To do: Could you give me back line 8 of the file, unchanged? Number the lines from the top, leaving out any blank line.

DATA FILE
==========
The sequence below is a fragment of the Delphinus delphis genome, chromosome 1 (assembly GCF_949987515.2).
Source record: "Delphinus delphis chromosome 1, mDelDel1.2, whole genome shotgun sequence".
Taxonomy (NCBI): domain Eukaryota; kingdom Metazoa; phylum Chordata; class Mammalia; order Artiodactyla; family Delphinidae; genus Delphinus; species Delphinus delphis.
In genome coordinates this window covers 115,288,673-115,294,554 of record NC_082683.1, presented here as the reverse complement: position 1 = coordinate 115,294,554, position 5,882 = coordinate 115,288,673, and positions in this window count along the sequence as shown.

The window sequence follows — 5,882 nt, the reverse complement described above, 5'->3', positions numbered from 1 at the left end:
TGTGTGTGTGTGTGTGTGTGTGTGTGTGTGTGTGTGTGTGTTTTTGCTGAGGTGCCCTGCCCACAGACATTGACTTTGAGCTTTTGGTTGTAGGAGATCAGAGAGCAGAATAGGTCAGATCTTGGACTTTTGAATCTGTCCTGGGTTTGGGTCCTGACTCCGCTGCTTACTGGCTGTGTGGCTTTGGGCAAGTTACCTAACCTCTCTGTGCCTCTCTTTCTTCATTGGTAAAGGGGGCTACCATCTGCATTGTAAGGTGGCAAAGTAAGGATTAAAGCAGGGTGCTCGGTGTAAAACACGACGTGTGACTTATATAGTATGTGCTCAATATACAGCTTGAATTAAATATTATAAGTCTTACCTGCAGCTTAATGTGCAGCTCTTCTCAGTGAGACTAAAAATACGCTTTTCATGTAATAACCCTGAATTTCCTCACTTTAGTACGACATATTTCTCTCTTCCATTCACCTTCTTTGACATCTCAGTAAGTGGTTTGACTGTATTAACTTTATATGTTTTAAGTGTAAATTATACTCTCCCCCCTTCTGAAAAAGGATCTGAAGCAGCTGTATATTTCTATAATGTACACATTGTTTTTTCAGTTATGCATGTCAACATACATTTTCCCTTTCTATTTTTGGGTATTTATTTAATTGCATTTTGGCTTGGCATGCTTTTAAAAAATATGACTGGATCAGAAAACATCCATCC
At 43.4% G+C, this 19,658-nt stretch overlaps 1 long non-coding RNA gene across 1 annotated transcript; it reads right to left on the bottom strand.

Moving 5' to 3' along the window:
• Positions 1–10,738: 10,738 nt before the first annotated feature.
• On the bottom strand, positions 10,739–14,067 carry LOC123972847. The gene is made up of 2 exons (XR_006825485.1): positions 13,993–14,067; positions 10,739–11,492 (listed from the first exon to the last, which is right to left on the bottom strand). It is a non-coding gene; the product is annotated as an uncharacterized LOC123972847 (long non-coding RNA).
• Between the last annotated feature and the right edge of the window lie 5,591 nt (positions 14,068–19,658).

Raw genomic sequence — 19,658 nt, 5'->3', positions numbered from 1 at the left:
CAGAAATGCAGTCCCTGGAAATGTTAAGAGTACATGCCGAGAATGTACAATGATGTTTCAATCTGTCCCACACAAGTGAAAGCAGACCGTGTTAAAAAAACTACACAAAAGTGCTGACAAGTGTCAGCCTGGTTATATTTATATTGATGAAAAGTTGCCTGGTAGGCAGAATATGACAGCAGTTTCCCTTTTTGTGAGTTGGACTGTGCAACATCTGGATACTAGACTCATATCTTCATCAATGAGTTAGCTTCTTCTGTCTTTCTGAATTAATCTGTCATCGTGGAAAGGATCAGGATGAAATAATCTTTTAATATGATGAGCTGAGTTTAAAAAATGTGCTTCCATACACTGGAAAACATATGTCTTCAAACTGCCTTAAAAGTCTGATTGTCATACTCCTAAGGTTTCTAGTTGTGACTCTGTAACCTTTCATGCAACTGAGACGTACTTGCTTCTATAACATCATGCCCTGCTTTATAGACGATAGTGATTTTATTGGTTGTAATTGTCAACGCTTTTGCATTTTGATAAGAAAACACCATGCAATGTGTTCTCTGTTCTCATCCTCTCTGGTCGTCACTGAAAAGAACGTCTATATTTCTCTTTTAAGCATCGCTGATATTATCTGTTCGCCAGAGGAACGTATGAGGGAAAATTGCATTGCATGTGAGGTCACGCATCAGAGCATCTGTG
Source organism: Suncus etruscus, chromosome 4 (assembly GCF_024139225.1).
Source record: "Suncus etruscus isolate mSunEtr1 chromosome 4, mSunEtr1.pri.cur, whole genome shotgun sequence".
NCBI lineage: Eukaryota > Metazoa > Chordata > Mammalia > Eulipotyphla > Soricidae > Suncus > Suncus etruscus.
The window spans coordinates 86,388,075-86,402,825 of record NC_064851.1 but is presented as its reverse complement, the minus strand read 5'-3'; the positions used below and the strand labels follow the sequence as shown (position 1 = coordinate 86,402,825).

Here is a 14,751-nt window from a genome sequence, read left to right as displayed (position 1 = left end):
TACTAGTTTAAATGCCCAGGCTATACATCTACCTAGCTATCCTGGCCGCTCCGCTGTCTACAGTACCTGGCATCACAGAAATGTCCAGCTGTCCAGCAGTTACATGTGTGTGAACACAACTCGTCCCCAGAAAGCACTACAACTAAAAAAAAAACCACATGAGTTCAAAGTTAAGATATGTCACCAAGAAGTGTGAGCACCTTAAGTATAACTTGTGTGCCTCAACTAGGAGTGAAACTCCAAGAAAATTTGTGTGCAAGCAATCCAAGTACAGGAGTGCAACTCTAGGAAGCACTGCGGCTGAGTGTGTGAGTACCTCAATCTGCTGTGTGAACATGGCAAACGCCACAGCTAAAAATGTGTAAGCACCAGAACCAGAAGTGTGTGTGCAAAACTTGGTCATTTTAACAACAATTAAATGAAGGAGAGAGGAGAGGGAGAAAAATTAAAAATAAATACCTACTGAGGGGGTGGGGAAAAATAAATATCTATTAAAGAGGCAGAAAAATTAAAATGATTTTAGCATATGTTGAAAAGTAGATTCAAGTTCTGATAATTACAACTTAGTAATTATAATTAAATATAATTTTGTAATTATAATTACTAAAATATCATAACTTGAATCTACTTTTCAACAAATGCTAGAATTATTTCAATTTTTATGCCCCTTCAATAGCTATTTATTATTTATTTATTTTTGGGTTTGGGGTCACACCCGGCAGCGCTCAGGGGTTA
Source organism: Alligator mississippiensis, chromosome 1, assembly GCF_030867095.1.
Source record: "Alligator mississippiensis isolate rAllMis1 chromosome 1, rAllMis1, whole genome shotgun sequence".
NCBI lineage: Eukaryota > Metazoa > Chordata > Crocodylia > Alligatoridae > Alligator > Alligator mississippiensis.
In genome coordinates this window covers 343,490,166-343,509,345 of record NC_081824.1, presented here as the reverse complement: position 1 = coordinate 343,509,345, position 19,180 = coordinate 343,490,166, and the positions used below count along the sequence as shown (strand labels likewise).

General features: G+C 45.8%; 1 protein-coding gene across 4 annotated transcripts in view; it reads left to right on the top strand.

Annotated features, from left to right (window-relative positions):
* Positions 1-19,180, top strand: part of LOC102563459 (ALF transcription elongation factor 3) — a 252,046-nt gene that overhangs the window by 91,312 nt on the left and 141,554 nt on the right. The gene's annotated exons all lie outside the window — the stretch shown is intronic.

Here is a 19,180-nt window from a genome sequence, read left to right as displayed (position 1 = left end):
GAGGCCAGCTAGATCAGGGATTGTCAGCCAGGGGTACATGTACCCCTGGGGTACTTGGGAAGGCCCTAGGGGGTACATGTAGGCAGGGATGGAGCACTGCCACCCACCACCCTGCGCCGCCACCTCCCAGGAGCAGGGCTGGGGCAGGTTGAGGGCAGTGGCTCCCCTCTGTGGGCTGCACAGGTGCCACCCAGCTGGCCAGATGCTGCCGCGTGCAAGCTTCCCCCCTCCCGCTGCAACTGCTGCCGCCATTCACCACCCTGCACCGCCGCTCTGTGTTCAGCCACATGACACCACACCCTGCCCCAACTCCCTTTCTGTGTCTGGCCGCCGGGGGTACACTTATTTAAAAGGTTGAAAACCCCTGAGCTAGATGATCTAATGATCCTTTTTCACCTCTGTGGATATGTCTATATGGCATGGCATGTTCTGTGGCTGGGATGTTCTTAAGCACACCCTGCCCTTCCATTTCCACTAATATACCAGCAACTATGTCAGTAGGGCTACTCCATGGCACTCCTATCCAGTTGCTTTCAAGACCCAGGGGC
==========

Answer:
Moving 5' to 3' along the window: